A whiff of sulphur shrouded the Barbican this evening as Liszt met Mahler beneath the Mephistophelean glare of Gianandrea Noseda. The London Symphony Orchestra played like demons in a gripping reading of Mahler’s Sixth Symphony. Alice Sara Ott’s provided will-o-the-wisp pianism in Liszt’s Second Piano Concerto. Sparks flew.

Some conductors cry off pairing anything with Mahler’s Sixth – not so Noseda, who opted for Liszt to pave the way for Mahler. For a great piano virtuoso, Liszt’s piano concertos don’t command much respect in critical circles, which is a pity as they’re both entertaining, if not as emotionally deep as some concertos. The Second, less traditional than the First, is made up of six different sections, but is played through as one continuous movement. Rather than guide the LSO as mere accompaniment to Ott, Noseda’s solution was to approach the work as a tone poem, instilling fiery drama in the orchestral playing.

Barefoot, Ott brought wonderful imagination and a sensitive touch to her playing. Rippling scales cascaded from her fingers before demonic bass rumblings were echoed by the LSO strings. While she had the necessary heft where required, this was no routine piano-bash; the Allegro moderato third section was eloquently phrased and was matched by the most tender cello solo from Rebecca Gilliver. Noseda, maintaining keen eye contact with his pianist, drove the Allegro deciso on rampantly, while Ott added mercurial wit to the Allegro animato finale to bring the concerto to a stampeding close.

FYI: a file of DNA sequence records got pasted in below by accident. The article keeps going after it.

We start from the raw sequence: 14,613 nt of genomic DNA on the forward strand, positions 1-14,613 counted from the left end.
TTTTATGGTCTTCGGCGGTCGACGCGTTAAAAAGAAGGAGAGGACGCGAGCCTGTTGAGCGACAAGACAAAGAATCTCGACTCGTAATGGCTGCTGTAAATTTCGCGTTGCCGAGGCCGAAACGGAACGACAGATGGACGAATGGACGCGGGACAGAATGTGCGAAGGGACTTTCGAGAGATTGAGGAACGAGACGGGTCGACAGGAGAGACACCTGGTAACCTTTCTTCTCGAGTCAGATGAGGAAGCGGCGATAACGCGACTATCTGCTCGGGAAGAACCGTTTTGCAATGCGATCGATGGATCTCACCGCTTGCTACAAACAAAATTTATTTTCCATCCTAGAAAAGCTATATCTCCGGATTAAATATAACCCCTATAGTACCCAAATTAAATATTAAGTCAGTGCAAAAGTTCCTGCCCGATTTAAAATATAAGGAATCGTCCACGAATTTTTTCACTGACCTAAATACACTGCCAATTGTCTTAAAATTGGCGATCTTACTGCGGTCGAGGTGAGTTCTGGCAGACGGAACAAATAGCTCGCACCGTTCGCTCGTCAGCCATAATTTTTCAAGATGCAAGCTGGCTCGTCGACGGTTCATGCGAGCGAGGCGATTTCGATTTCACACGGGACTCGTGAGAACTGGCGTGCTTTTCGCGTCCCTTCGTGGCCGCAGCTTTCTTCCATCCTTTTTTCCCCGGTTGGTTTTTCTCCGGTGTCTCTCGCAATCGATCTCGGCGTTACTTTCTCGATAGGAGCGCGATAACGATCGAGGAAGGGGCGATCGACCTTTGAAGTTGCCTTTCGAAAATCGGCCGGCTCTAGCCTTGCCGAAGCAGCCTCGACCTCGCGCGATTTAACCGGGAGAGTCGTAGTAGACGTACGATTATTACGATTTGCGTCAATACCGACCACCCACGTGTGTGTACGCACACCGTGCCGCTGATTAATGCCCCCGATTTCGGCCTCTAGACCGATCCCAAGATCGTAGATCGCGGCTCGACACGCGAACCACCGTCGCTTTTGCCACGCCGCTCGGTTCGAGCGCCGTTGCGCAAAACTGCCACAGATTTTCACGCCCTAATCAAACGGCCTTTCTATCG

If the Liszt crackled, the Mahler was white-hot. Noseda brought incredible rhythmic precision and ferocity to the grim first movement march, while the strings played the impassioned ‘Alma theme’ with intense sweetness. This was Mahler given the full widescreen Technicolor treatment, every section responding with dazzling brilliance. The orchestra lurched from the abyss to the pastoral in an instant, amidst the off-stage clanking of cow-bells.

Dramatically, Noseda launched into the nightmarish scherzo attacca from the first movement, tightening his vice-like grip. This was a real descent into the inferno, with theatrical conducting very much in the Gergiev style; staring eyes and jabbing baton bringing out incredible dynamic swells in the string playing. Shrieking woodwinds chilled to the bone.

The calm after the storm, the Andante had all the intimacy of a love-letter – a song without words – with the blossoming string theme initially taken at a flowing pace by Noseda, shaping and moulding it with his bare hands. Occasionally pulling back the tempo, it breathed like a great orchestral sigh.

Noseda never let the tension flag once in the long finale, driving on from climax to climax, undercut at each turn, the orchestra responding with vivid playing. The two hammer blows had a touch of theatre about them, Neil Percy raising the hammer high above his head, even with a twirl, as if to signal to the audience the executioner’s axe about to fall. The brass, ranged across the platform, displayed not only its customary laser attack, but also its wonderful weighty depth in the sombre lament towards the symphony’s end, before delivering the brutal final blow. A staggering, exhausting, high-octane performance.